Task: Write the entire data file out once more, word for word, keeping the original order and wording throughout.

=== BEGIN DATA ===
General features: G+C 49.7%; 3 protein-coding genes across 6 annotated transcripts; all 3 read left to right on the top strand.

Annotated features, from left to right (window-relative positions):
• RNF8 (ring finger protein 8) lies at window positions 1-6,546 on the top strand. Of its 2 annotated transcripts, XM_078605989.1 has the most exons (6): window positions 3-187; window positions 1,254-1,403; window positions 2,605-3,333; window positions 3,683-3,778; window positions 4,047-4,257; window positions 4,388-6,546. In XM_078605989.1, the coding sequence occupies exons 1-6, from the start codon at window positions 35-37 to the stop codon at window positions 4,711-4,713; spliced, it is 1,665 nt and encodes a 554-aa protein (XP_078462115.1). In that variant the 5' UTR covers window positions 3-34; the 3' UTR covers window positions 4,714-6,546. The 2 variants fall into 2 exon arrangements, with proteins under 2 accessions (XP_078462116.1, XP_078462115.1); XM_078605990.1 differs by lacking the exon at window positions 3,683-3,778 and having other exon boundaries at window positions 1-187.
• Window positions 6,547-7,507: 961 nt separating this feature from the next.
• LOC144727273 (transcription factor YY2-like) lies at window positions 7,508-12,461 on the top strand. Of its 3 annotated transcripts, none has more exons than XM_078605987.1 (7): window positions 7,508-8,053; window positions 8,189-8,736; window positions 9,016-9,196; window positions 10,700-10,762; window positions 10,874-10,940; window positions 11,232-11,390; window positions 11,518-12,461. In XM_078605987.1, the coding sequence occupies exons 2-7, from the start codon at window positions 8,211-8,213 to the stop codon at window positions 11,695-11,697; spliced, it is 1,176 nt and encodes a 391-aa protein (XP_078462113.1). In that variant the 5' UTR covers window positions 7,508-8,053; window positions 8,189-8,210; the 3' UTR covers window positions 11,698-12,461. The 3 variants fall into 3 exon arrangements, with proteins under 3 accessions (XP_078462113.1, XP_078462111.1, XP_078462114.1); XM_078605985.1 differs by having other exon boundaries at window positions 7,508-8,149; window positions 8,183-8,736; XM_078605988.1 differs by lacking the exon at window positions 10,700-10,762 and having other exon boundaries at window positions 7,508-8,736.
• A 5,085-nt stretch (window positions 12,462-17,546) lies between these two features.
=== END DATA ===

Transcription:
General features: G+C 49.7%; 3 protein-coding genes across 6 annotated transcripts; all 3 read left to right on the top strand.

Annotated features, from left to right (window-relative positions):
• RNF8 (ring finger protein 8) lies at window positions 1-6,546 on the top strand. Of its 2 annotated transcripts, XM_078605989.1 has the most exons (6): window positions 3-187; window positions 1,254-1,403; window positions 2,605-3,333; window positions 3,683-3,778; window positions 4,047-4,257; window positions 4,388-6,546. In XM_078605989.1, the coding sequence occupies exons 1-6, from the start codon at window positions 35-37 to the stop codon at window positions 4,711-4,713; spliced, it is 1,665 nt and encodes a 554-aa protein (XP_078462115.1). In that variant the 5' UTR covers window positions 3-34; the 3' UTR covers window positions 4,714-6,546. The 2 variants fall into 2 exon arrangements, with proteins under 2 accessions (XP_078462116.1, XP_078462115.1); XM_078605990.1 differs by lacking the exon at window positions 3,683-3,778 and having other exon boundaries at window positions 1-187.
• Window positions 6,547-7,507: 961 nt separating this feature from the next.
• LOC144727273 (transcription factor YY2-like) lies at window positions 7,508-12,461 on the top strand. Of its 3 annotated transcripts, none has more exons than XM_078605987.1 (7): window positions 7,508-8,053; window positions 8,189-8,736; window positions 9,016-9,196; window positions 10,700-10,762; window positions 10,874-10,940; window positions 11,232-11,390; window positions 11,518-12,461. In XM_078605987.1, the coding sequence occupies exons 2-7, from the start codon at window positions 8,211-8,213 to the stop codon at window positions 11,695-11,697; spliced, it is 1,176 nt and encodes a 391-aa protein (XP_078462113.1). In that variant the 5' UTR covers window positions 7,508-8,053; window positions 8,189-8,210; the 3' UTR covers window positions 11,698-12,461. The 3 variants fall into 3 exon arrangements, with proteins under 3 accessions (XP_078462113.1, XP_078462111.1, XP_078462114.1); XM_078605985.1 differs by having other exon boundaries at window positions 7,508-8,149; window positions 8,183-8,736; XM_078605988.1 differs by lacking the exon at window positions 10,700-10,762 and having other exon boundaries at window positions 7,508-8,736.
• A 5,085-nt stretch (window positions 12,462-17,546) lies between these two features.